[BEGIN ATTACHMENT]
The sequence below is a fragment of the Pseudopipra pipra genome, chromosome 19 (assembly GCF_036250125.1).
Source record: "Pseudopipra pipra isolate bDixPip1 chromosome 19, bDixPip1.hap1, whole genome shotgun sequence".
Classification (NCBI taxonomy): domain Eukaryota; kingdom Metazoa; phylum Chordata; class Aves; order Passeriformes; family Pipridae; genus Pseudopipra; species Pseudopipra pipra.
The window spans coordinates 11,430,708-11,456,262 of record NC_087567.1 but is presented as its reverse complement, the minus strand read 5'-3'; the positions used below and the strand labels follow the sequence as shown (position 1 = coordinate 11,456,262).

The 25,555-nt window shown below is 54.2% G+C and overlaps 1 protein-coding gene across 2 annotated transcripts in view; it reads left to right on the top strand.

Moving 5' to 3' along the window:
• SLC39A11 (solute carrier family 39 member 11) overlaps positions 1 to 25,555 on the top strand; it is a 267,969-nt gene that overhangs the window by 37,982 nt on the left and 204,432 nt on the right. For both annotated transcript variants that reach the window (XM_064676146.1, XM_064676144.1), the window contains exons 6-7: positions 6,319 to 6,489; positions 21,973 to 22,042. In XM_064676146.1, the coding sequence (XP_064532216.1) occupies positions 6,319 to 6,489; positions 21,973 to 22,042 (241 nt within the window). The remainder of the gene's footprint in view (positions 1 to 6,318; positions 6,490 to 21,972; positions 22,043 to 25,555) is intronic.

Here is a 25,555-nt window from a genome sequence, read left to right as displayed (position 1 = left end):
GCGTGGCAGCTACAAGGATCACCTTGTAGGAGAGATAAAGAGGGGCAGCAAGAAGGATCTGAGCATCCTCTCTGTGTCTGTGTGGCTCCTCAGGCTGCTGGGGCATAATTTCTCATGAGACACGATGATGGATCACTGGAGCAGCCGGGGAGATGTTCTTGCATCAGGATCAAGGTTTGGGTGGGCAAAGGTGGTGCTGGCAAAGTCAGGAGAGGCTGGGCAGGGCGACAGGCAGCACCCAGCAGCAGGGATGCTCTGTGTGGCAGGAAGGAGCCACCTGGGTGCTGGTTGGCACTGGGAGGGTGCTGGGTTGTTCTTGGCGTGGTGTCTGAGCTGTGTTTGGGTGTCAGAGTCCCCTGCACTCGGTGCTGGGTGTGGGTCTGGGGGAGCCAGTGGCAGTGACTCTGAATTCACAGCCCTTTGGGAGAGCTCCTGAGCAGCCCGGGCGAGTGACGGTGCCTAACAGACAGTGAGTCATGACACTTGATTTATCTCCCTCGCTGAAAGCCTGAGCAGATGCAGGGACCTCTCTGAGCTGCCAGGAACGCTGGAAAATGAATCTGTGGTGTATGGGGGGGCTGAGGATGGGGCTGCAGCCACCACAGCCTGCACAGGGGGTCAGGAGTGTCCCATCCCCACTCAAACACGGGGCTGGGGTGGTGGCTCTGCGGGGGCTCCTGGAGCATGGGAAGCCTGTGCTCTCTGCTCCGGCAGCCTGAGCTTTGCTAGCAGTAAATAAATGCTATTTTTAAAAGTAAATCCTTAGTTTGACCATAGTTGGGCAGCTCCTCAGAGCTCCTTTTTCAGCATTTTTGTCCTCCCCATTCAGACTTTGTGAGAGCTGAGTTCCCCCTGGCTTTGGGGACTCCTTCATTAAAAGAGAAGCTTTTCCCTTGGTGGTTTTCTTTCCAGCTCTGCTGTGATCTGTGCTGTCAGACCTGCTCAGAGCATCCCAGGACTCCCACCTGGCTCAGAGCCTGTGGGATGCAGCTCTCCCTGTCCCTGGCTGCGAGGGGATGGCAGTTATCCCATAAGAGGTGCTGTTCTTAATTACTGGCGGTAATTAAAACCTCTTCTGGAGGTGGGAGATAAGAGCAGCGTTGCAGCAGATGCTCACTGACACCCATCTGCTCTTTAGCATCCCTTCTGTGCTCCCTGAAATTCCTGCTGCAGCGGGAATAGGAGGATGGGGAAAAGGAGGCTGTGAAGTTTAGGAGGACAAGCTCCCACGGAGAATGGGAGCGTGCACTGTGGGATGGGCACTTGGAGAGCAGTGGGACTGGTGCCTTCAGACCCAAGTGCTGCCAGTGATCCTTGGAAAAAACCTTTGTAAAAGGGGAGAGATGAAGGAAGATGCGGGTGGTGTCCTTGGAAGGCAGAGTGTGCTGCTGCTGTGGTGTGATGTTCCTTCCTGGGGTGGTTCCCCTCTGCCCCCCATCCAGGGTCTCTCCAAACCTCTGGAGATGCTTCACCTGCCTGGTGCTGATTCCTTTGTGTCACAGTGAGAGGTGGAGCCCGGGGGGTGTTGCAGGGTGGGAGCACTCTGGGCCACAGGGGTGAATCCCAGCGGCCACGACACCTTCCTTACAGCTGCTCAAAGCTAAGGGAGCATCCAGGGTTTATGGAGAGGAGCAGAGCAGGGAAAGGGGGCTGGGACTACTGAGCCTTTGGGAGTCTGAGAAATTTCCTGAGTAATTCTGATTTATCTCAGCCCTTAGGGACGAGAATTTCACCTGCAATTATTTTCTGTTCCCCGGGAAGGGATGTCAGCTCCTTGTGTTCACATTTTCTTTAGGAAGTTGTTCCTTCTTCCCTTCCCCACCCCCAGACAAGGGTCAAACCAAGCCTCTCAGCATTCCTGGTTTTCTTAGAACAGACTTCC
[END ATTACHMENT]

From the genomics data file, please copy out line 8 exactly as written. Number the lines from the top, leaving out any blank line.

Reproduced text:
Here is a 25,555-nt window from a genome sequence, read left to right as displayed (position 1 = left end):